Richard Vernon of Stone


Former Vernon factory

This factory complex on Mill Street, Stone (photographed in 1989) began life as a shoe factory, initially Richard Vernon's and later Lewis and Adie's. Most of the buildings in this view were built by Quickfit and Quartz. The site is now (in 2011) occupied by Morrison's supermarket. (Mr H.D. Piggott)


Former Vernon factory site

The former site of Richard Vernon's shoe factory on Mill Street, Stone in 1989. Price and Stubb's funeral directors buildings are in the foreground and, although altered, are still standing in 2011. (Mr H.D. Piggott)


In Stone, Richard Vernon was second only to the Bostocks in the boot and shoemaking trade. He was born in 1812, the son of George Vernon, cordwainer of Church Street, Stone. The 1841 census shows he was working as a shoemaker, and living on Oulton Road with his his wife Margaret and three children. By 1851 he had started his own business on Oulton Road, and is described as ‘shoe manufacturer’ in the census return.

Richard Vernon’s business grew rapidly, and around 1863 he built a large factory on Mill Street. The factory employed over 500 people at its height and included store rooms for materials and finished goods, and a huge clicking room. Other sections included a machine room, sewing room, making and finishing room, drying room, packing room, waxing room, pressing room, riveters’ shop, carpenters’ shop and an engineers’ shop.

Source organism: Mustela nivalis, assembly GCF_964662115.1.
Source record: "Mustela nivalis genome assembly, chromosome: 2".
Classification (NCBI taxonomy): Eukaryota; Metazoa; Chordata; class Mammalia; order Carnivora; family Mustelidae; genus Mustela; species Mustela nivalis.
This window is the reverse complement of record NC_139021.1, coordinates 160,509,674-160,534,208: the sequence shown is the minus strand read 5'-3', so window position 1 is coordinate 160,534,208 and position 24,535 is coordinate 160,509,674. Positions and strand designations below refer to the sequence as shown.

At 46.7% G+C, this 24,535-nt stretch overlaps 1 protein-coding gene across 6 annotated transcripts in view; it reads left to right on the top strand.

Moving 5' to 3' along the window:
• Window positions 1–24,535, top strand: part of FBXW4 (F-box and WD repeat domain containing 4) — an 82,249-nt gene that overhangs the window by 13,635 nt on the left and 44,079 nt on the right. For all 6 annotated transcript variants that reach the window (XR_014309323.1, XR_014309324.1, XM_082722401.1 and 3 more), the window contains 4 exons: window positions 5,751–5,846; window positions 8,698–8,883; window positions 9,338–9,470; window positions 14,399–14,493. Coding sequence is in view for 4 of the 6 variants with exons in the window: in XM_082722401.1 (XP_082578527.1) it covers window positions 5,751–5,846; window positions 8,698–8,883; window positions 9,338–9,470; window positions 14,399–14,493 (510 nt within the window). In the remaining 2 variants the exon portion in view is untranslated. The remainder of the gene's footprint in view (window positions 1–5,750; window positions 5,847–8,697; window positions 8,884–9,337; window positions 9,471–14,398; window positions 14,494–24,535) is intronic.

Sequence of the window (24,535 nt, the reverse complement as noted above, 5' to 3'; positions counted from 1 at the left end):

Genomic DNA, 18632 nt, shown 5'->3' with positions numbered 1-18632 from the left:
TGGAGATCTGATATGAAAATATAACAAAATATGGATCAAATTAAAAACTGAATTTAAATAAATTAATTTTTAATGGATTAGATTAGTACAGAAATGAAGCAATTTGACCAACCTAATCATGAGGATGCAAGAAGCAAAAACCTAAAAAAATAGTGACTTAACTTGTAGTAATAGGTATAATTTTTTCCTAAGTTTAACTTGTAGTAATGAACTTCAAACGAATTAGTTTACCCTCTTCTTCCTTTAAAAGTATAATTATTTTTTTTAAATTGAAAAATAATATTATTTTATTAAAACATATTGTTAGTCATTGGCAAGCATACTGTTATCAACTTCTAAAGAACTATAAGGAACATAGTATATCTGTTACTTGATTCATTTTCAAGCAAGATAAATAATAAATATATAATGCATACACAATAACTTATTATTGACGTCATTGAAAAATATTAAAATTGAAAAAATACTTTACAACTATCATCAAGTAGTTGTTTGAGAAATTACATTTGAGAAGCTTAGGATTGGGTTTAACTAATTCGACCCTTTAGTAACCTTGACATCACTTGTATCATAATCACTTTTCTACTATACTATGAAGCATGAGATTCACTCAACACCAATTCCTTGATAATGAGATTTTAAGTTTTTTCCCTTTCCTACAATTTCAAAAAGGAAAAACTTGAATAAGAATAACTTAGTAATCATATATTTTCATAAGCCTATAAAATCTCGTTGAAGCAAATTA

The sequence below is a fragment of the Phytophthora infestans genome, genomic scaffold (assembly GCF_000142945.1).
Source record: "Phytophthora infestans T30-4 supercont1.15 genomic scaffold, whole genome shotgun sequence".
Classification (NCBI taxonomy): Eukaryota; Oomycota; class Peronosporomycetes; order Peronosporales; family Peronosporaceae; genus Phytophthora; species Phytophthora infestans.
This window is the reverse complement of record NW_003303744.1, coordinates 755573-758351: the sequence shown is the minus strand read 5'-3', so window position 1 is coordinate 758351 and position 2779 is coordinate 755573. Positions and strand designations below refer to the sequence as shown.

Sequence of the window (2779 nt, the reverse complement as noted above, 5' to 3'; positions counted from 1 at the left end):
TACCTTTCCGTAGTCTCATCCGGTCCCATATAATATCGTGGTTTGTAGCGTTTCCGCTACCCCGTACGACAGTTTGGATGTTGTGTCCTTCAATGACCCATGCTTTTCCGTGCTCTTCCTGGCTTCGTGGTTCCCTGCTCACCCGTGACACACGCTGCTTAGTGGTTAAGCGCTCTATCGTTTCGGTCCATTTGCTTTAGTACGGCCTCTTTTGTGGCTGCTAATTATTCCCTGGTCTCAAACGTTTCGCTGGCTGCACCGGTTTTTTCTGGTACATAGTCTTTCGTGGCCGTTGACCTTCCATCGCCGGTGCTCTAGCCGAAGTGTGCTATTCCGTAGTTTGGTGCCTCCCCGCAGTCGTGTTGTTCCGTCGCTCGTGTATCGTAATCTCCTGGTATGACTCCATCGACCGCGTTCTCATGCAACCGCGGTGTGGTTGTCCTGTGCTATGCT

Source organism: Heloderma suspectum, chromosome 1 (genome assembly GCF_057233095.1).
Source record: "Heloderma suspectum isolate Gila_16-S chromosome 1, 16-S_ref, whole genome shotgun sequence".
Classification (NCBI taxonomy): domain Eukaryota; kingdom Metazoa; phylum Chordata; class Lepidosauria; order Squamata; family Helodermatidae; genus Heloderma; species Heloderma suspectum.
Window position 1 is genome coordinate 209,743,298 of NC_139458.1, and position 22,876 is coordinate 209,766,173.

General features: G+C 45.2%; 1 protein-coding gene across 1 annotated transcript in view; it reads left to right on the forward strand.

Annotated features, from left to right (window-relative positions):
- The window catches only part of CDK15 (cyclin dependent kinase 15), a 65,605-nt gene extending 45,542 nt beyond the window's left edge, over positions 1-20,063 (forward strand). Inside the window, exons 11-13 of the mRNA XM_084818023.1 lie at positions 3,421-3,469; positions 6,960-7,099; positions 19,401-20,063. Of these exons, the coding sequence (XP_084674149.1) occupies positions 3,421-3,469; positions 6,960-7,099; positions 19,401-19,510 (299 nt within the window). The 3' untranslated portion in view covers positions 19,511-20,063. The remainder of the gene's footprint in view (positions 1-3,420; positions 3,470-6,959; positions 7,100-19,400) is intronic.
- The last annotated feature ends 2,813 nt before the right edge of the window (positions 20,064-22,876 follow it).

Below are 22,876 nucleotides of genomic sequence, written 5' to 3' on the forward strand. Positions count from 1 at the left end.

From the 1850s, Richard Vernon invested his profits in building property in the town, including a new home for his family; Holly House on Newcastle Road. In 1888, his second wife, Harriet (whom he had married in 1869) died, and at the age of 76 he married for a third time, this time to a much younger woman, Anne Yates. The couple lived in a new house built for Richard Vernon; Melbourne House. This house still stands (in 2011), at the south east corner of the Common Plot off Meaford Road, and is a private nursery. It was named after the desitination of much of Richard Vernon’s export trade: Melbourne, Australia. He died a few years later, in December 1891, and his tomb stands in Christ Church graveyard.

Vernon’s business appears to have been sold shortly after his death, and was taken over by boot and shoe manufacturers Lewis and Adie. Later, the site was occupied by scientific glass manufacturers Quickfit and Quartz (1946-1963). It was then occupied by a number of companies, the chief one of which was Broadcrown Ltd. The site was cleared in the late 1990s to make way for the new Safeway supermarket, which later became Morrisons.

Source: Helen Holmes, ‘Richard Vernon: Shoe Manufacturer in Stone’, Stone Historical & Civic Society Yearbook, 2009-10.

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One Response to Richard Vernon of Stone

  1. Rita Rawlins says:

    I would like to say that this article has been of great interest to me as my father’s mother was Mary Martha Adie of Stone and the Mr Adie mentioned in the above article is Mary Martha Adie’s father. Apparently the shoe factory that he and a Mr. Lewis purchased from Mr. Vernon went bankrupt at some time. Mr. Adie and his wife went to live with their daughter Mary Martha at “Wetherdene” in Bath. I believe that at some time after that Mr. Adie, probably distraught about the downfall of his fortunes, shot himself in the garden of “Wetherdene”. I am not sure, but imagine that his wife Mrs. Adie lived with her daughter, Mary Martha until her death.

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